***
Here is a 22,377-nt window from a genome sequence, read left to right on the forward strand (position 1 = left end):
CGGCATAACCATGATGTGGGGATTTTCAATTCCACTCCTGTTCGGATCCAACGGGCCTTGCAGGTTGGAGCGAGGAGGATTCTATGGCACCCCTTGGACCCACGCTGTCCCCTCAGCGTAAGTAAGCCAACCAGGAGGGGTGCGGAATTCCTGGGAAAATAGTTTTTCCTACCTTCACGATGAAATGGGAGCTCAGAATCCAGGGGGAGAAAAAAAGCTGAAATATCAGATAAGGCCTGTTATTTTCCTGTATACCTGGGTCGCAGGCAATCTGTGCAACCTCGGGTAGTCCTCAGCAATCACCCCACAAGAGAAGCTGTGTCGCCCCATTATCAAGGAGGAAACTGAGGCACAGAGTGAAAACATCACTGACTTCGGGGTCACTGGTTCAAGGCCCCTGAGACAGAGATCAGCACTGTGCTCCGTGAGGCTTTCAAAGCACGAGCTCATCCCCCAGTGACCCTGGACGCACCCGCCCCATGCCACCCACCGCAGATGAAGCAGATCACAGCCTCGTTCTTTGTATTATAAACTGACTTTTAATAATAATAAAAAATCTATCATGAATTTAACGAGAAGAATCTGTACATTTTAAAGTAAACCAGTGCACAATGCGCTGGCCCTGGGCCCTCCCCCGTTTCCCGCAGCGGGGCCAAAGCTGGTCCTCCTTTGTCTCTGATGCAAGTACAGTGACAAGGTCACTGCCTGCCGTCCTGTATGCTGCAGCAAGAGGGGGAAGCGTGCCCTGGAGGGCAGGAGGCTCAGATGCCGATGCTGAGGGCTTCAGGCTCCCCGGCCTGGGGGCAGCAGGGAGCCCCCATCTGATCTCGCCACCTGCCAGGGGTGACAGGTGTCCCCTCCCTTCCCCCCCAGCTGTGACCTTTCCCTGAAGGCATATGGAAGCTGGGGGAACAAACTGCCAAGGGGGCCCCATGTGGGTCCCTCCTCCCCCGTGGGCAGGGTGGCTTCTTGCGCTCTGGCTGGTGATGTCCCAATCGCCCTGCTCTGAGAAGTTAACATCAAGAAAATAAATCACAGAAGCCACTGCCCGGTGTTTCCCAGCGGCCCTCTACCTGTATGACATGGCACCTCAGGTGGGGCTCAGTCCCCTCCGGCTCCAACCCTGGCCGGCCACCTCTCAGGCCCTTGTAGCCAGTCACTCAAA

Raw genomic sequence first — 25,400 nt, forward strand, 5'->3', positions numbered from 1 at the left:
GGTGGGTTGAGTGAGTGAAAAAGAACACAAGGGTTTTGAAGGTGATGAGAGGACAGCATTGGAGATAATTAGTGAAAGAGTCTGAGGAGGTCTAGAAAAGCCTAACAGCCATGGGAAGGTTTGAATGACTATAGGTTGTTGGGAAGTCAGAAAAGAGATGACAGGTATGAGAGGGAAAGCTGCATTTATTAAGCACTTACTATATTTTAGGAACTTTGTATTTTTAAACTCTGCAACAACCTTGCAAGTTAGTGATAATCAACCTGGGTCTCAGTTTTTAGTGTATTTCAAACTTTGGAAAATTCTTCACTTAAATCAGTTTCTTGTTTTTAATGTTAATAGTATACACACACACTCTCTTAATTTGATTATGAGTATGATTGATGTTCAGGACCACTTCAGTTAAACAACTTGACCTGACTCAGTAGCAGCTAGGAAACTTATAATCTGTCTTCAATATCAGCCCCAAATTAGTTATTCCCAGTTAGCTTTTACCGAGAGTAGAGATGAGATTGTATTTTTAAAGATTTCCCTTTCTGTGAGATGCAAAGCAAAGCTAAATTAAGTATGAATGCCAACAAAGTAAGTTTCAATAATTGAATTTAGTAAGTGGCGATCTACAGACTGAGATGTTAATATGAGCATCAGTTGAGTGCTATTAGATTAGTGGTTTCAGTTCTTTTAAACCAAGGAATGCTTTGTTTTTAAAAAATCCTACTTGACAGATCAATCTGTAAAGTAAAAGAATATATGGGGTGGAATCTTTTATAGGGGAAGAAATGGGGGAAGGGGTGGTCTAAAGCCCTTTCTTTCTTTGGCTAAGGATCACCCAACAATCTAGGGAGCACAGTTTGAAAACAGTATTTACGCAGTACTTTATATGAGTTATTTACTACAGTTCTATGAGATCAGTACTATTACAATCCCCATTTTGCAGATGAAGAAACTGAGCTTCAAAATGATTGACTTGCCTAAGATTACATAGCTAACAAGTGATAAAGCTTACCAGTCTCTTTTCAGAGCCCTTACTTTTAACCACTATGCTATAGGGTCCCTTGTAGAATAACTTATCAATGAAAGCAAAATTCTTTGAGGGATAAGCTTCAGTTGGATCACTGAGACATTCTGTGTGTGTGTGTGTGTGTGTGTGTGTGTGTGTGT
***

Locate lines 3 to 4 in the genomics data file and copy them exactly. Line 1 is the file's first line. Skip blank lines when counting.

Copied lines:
Raw genomic sequence first — 25,400 nt, forward strand, 5'->3', positions numbered from 1 at the left:
GGTGGGTTGAGTGAGTGAAAAAGAACACAAGGGTTTTGAAGGTGATGAGAGGACAGCATTGGAGATAATTAGTGAAAGAGTCTGAGGAGGTCTAGAAAAGCCTAACAGCCATGGGAAGGTTTGAATGACTATAGGTTGTTGGGAAGTCAGAAAAGAGATGACAGGTATGAGAGGGAAAGCTGCATTTATTAAGCACTTACTATATTTTAGGAACTTTGTATTTTTAAACTCTGCAACAACCTTGCAAGTTAGTGATAATCAACCTGGGTCTCAGTTTTTAGTGTATTTCAAACTTTGGAAAATTCTTCACTTAAATCAGTTTCTTGTTTTTAATGTTAATAGTATACACACACACTCTCTTAATTTGATTATGAGTATGATTGATGTTCAGGACCACTTCAGTTAAACAACTTGACCTGACTCAGTAGCAGCTAGGAAACTTATAATCTGTCTTCAATATCAGCCCCAAATTAGTTATTCCCAGTTAGCTTTTACCGAGAGTAGAGATGAGATTGTATTTTTAAAGATTTCCCTTTCTGTGAGATGCAAAGCAAAGCTAAATTAAGTATGAATGCCAACAAAGTAAGTTTCAATAATTGAATTTAGTAAGTGGCGATCTACAGACTGAGATGTTAATATGAGCATCAGTTGAGTGCTATTAGATTAGTGGTTTCAGTTCTTTTAAACCAAGGAATGCTTTGTTTTTAAAAAATCCTACTTGACAGATCAATCTGTAAAGTAAAAGAATATATGGGGTGGAATCTTTTATAGGGGAAGAAATGGGGGAAGGGGTGGTCTAAAGCCCTTTCTTTCTTTGGCTAAGGATCACCCAACAATCTAGGGAGCACAGTTTGAAAACAGTATTTACGCAGTACTTTATATGAGTTATTTACTACAGTTCTATGAGATCAGTACTATTACAATCCCCATTTTGCAGATGAAGAAACTGAGCTTCAAAATGATTGACTTGCCTAAGATTACATAGCTAACAAGTGATAAAGCTTACCAGTCTCTTTTCAGAGCCCTTACTTTTAACCACTATGCTATAGGGTCCCTTGTAGAATAACTTATCAATGAAAGCAAAATTCTTTGAGGGATAAGCTTCAGTTGGATCACTGAGACATTCTGTGTGTGTGTGTGTGTGTGTGTGTGTGTGTGTGT